Saturday, July 12, 2008

Pork Week's Blind Spot

This week was Pork Week at, and it marks either one of the most brilliant editorial decisions ever made or the beginning of the end for Salon—only time will tell.

The four articles and one video in the series are a frequently self-congratulatory celebration of pork from pastured, organic, preferably acorn-fed animals.  There’s a personal essay about making bacon—as in, starting from the entire stomach of a pig—and what it’s like to “hold an animal’s insides in your hands, big and fresh and smelling of nothing but flesh and fat.”    There are Q&As with celebrity chefs who slam wan pork chops and hail bloody offal.  There’s hand-wringing about the proletarianization of bacon. 

There’s a short video profiling Veritas Farm in New York, where two former Wall Street workers now breed heritage pigs whose meat they sell for $10.50 per pound.  One of the owners, Paul Alward, describes the typical industry method of raising pigs:

Usually, commercially, the mother would be locked into a crate and the babies couldn’t have access.  And the first thing they do when a pig farrows is take the piglets and pull their teeth and dock their tails with a pair of pliers and you clip their back teeth out, cut their tails off, dock their tails, and give them an iron shot...the main reason to dock tails commercially is for cannibalism, and they start chewing each other, and becomes a problem.

Veritas pigs, by contrast, seem to be deliriously happy, if the video is to be believed.  They wander around the farm, their floppy ears falling over their eyes.   They lounge on piles of hay as their owners scratch their bellies.  They roll around in patches of mud, emitting satisfying baritone grunts.  I defy anyone to listen to those grunts without wanting to  go kidnap a Veritas pig and keep it as a companion for the rest of its days, just to be able to listen to the noises it makes (and to rub its ears).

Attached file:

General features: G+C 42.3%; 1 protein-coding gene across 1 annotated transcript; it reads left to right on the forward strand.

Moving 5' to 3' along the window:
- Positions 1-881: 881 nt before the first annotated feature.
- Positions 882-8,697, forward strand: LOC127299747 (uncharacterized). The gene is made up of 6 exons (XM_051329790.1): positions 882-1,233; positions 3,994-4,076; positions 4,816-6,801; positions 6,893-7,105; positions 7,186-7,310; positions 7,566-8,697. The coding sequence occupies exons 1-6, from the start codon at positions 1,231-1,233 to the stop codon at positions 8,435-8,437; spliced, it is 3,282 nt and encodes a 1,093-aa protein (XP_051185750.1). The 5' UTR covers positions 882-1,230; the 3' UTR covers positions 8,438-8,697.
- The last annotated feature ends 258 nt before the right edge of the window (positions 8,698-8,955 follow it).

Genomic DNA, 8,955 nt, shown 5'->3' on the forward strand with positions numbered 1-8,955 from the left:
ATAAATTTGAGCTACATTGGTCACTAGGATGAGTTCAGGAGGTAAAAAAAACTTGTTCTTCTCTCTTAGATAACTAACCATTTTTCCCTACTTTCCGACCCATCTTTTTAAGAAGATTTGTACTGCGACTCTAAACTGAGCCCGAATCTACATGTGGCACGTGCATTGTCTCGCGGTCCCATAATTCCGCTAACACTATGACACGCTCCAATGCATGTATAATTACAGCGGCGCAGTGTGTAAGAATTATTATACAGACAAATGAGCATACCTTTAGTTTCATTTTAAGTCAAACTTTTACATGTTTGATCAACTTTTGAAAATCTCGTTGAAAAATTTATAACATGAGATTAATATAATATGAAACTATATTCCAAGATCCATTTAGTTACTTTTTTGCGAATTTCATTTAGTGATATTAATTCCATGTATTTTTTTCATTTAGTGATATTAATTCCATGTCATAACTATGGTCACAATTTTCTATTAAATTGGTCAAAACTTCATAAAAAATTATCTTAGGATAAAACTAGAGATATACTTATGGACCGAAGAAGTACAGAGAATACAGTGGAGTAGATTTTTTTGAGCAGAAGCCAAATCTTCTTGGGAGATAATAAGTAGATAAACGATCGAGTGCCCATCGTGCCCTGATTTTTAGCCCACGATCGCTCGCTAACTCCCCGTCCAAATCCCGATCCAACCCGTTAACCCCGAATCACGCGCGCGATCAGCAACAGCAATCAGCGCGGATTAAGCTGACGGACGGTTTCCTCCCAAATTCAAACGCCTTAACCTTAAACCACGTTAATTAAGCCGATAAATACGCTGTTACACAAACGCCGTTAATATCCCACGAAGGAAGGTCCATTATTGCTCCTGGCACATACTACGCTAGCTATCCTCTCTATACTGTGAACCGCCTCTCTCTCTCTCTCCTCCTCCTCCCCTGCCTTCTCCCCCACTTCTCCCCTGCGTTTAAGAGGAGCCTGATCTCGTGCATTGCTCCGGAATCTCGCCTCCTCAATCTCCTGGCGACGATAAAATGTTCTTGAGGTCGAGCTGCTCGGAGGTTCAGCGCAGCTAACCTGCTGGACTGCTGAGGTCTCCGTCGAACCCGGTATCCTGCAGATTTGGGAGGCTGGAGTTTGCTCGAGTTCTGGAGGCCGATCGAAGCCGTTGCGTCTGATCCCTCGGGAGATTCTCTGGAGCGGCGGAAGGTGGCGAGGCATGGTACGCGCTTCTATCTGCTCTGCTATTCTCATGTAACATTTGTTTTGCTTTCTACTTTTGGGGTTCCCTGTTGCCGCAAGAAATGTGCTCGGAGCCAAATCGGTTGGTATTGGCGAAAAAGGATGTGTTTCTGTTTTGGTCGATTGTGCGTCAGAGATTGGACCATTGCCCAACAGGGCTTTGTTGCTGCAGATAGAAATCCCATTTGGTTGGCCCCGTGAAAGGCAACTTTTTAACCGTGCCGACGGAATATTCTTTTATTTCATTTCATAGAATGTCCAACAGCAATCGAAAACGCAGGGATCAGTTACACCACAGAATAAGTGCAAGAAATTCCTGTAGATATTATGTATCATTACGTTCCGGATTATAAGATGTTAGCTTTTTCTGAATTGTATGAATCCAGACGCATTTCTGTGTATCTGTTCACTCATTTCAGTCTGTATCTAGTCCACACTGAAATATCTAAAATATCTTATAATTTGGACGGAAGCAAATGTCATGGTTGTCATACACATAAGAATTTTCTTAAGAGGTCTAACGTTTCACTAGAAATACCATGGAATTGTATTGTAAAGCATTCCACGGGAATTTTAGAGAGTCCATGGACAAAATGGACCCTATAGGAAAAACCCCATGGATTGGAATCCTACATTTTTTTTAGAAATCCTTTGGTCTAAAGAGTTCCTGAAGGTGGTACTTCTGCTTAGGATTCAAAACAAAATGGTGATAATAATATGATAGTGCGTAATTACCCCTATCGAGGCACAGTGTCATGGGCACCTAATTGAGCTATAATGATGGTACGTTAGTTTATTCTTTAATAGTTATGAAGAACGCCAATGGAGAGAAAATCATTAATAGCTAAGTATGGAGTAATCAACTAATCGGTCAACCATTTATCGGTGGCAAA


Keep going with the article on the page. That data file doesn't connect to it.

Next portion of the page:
It’s no wonder, given how appealing these creatures are, that the journalists narrating the video devote only one sentence—something about killing the pigs “as humanely as possible”—to the topic of slaughter.  And this is the irony of Pork Week, and of the movement that places such extraordinary value on the provenance of meat:  everyone talks about the welfare of pigs and the glory of getting in touch with innards, but few people talk about the killing. 

But I wonder:  Would it be so easy to laud free-range pork if more people witnessed the slaughter of pigs, “humane” as it might be?  I support the work of farmers who take great strides to ensure their animals’ well-being, and it is glaringly obvious that the pigs at Veritas are infinitely better off than the miserable pigs on factory farms.  But it seems to me that, as much interest as locavores take in the origin and quality of their meat, they are willfully ignoring one crucial part of the process.

On a side note, my favorite new piece of information gleaned from Pork Week is that notorious vegetarian-hater Anthony Bourdain (who has also called vegetarians “the enemy of everything good and decent in the human spirit”) has dubbed “bacon the ‘gateway protein’ for its astounding ability to lure vegetarians back into the carnivorous fold.”   That sounds like a challenge to me, so I bought a package of bacon at Monoprix last night.  I doubt that eating it will make me want to keep eating pork for the rest of my life, but, in case I falter, just show me some of the footage of Veritas pigs frolicking in the mud.  That ought to bring me back to my senses.

Image © Morozova Tatiana |

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